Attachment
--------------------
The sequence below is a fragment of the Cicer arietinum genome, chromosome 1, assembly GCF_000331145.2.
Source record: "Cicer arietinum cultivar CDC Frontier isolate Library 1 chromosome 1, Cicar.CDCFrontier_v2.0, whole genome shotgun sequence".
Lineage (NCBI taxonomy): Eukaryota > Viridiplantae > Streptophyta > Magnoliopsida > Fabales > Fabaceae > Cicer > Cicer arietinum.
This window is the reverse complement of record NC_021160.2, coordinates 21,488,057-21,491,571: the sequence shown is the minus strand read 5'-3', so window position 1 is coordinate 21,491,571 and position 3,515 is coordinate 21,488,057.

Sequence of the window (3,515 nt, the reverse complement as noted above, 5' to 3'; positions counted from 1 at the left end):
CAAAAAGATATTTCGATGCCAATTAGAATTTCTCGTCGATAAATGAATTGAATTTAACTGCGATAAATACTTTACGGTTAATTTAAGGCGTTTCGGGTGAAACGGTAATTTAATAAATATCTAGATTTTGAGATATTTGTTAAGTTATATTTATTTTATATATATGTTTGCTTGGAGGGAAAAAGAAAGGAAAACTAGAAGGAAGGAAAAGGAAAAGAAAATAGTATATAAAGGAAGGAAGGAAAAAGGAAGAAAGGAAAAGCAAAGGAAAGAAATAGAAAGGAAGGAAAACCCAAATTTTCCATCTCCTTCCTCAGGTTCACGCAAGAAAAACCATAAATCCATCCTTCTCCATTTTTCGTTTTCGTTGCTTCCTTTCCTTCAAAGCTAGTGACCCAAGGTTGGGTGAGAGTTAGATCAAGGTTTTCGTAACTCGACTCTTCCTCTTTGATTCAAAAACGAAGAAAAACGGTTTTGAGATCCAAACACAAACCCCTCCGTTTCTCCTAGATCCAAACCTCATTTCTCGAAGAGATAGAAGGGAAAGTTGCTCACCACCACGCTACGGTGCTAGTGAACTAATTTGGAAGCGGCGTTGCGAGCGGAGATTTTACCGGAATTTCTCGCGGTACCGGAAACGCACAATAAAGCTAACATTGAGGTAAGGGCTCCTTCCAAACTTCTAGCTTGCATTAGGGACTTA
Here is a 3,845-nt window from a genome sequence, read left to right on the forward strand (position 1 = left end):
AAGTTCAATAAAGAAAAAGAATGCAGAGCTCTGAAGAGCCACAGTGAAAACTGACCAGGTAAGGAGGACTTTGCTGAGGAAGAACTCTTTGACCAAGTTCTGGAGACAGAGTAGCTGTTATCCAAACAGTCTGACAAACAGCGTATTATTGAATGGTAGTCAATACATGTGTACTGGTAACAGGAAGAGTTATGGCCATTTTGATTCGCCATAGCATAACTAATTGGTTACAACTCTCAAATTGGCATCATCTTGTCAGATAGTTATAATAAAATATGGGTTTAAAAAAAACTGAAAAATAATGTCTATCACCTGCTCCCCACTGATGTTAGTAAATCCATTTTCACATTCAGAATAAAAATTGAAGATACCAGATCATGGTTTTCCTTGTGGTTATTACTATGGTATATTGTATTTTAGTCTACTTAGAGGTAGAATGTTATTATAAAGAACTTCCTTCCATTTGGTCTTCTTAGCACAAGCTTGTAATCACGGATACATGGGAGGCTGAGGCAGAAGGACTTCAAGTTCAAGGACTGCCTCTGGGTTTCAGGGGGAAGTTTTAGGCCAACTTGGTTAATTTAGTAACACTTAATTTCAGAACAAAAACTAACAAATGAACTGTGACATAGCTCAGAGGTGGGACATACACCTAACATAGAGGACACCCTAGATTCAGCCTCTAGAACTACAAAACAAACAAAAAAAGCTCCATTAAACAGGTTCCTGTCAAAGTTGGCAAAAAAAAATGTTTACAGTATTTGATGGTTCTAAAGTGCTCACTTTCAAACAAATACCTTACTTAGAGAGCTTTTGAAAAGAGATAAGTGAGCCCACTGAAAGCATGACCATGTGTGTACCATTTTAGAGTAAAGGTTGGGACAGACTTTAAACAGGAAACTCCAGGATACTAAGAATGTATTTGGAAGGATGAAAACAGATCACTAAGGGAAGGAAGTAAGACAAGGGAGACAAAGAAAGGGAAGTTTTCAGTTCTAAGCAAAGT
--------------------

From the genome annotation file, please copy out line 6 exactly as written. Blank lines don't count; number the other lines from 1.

CAAAAAGATATTTCGATGCCAATTAGAATTTCTCGTCGATAAATGAATTGAATTTAACTGCGATAAATACTTTACGGTTAATTTAAGGCGTTTCGGGTGAAACGGTAATTTAATAAATATCTAGATTTTGAGATATTTGTTAAGTTATATTTATTTTATATATATGTTTGCTTGGAGGGAAAAAGAAAGGAAAACTAGAAGGAAGGAAAAGGAAAAGAAAATAGTATATAAAGGAAGGAAGGAAAAAGGAAGAAAGGAAAAGCAAAGGAAAGAAATAGAAAGGAAGGAAAACCCAAATTTTCCATCTCCTTCCTCAGGTTCACGCAAGAAAAACCATAAATCCATCCTTCTCCATTTTTCGTTTTCGTTGCTTCCTTTCCTTCAAAGCTAGTGACCCAAGGTTGGGTGAGAGTTAGATCAAGGTTTTCGTAACTCGACTCTTCCTCTTTGATTCAAAAACGAAGAAAAACGGTTTTGAGATCCAAACACAAACCCCTCCGTTTCTCCTAGATCCAAACCTCATTTCTCGAAGAGATAGAAGGGAAAGTTGCTCACCACCACGCTACGGTGCTAGTGAACTAATTTGGAAGCGGCGTTGCGAGCGGAGATTTTACCGGAATTTCTCGCGGTACCGGAAACGCACAATAAAGCTAACATTGAGGTAAGGGCTCCTTCCAAACTTCTAGCTTGCATTAGGGACTTA